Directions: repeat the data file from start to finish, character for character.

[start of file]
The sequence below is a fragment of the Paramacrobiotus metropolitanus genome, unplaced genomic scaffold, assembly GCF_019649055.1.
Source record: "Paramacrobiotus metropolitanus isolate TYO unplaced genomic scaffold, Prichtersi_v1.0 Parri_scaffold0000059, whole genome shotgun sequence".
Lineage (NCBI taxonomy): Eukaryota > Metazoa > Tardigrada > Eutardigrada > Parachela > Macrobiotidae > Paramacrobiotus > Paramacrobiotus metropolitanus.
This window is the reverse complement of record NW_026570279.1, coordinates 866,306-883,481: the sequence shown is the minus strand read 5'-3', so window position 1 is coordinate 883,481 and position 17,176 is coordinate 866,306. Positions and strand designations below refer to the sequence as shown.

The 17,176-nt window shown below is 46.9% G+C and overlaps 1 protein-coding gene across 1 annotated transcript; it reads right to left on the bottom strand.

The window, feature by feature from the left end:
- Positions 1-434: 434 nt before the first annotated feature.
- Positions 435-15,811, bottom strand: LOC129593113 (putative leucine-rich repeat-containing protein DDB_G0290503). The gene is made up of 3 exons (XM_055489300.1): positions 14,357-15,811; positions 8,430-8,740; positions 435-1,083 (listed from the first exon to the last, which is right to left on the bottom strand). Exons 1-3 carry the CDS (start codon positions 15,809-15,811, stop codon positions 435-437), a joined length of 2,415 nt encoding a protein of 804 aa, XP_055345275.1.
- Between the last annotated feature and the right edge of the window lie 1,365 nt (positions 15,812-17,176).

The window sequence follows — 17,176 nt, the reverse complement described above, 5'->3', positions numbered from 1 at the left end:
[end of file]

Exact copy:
The sequence below is a fragment of the Paramacrobiotus metropolitanus genome, unplaced genomic scaffold, assembly GCF_019649055.1.
Source record: "Paramacrobiotus metropolitanus isolate TYO unplaced genomic scaffold, Prichtersi_v1.0 Parri_scaffold0000059, whole genome shotgun sequence".
Lineage (NCBI taxonomy): Eukaryota > Metazoa > Tardigrada > Eutardigrada > Parachela > Macrobiotidae > Paramacrobiotus > Paramacrobiotus metropolitanus.
This window is the reverse complement of record NW_026570279.1, coordinates 866,306-883,481: the sequence shown is the minus strand read 5'-3', so window position 1 is coordinate 883,481 and position 17,176 is coordinate 866,306. Positions and strand designations below refer to the sequence as shown.

The 17,176-nt window shown below is 46.9% G+C and overlaps 1 protein-coding gene across 1 annotated transcript; it reads right to left on the bottom strand.

The window, feature by feature from the left end:
- Positions 1-434: 434 nt before the first annotated feature.
- Positions 435-15,811, bottom strand: LOC129593113 (putative leucine-rich repeat-containing protein DDB_G0290503). The gene is made up of 3 exons (XM_055489300.1): positions 14,357-15,811; positions 8,430-8,740; positions 435-1,083 (listed from the first exon to the last, which is right to left on the bottom strand). Exons 1-3 carry the CDS (start codon positions 15,809-15,811, stop codon positions 435-437), a joined length of 2,415 nt encoding a protein of 804 aa, XP_055345275.1.
- Between the last annotated feature and the right edge of the window lie 1,365 nt (positions 15,812-17,176).

The window sequence follows — 17,176 nt, the reverse complement described above, 5'->3', positions numbered from 1 at the left end: